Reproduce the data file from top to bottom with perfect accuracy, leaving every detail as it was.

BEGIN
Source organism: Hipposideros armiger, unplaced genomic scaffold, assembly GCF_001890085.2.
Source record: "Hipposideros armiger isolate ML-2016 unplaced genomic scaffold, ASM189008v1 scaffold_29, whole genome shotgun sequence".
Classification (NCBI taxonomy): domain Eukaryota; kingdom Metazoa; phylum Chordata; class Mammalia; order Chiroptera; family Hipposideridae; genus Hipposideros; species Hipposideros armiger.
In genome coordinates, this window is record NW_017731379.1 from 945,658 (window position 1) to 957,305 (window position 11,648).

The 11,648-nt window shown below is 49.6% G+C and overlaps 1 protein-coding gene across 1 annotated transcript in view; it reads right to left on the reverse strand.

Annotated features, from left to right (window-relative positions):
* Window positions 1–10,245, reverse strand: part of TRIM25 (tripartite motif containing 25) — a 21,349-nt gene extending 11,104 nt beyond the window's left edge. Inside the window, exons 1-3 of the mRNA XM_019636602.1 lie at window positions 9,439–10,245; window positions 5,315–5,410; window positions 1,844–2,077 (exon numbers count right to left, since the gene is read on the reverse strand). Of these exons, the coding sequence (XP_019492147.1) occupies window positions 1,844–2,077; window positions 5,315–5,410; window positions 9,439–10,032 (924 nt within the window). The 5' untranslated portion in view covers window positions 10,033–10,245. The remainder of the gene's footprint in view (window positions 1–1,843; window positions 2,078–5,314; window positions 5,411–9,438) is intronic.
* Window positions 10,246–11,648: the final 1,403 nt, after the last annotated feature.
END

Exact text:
Source organism: Hipposideros armiger, unplaced genomic scaffold, assembly GCF_001890085.2.
Source record: "Hipposideros armiger isolate ML-2016 unplaced genomic scaffold, ASM189008v1 scaffold_29, whole genome shotgun sequence".
Classification (NCBI taxonomy): domain Eukaryota; kingdom Metazoa; phylum Chordata; class Mammalia; order Chiroptera; family Hipposideridae; genus Hipposideros; species Hipposideros armiger.
In genome coordinates, this window is record NW_017731379.1 from 945,658 (window position 1) to 957,305 (window position 11,648).

The 11,648-nt window shown below is 49.6% G+C and overlaps 1 protein-coding gene across 1 annotated transcript in view; it reads right to left on the reverse strand.

Annotated features, from left to right (window-relative positions):
* Window positions 1–10,245, reverse strand: part of TRIM25 (tripartite motif containing 25) — a 21,349-nt gene extending 11,104 nt beyond the window's left edge. Inside the window, exons 1-3 of the mRNA XM_019636602.1 lie at window positions 9,439–10,245; window positions 5,315–5,410; window positions 1,844–2,077 (exon numbers count right to left, since the gene is read on the reverse strand). Of these exons, the coding sequence (XP_019492147.1) occupies window positions 1,844–2,077; window positions 5,315–5,410; window positions 9,439–10,032 (924 nt within the window). The 5' untranslated portion in view covers window positions 10,033–10,245. The remainder of the gene's footprint in view (window positions 1–1,843; window positions 2,078–5,314; window positions 5,411–9,438) is intronic.
* Window positions 10,246–11,648: the final 1,403 nt, after the last annotated feature.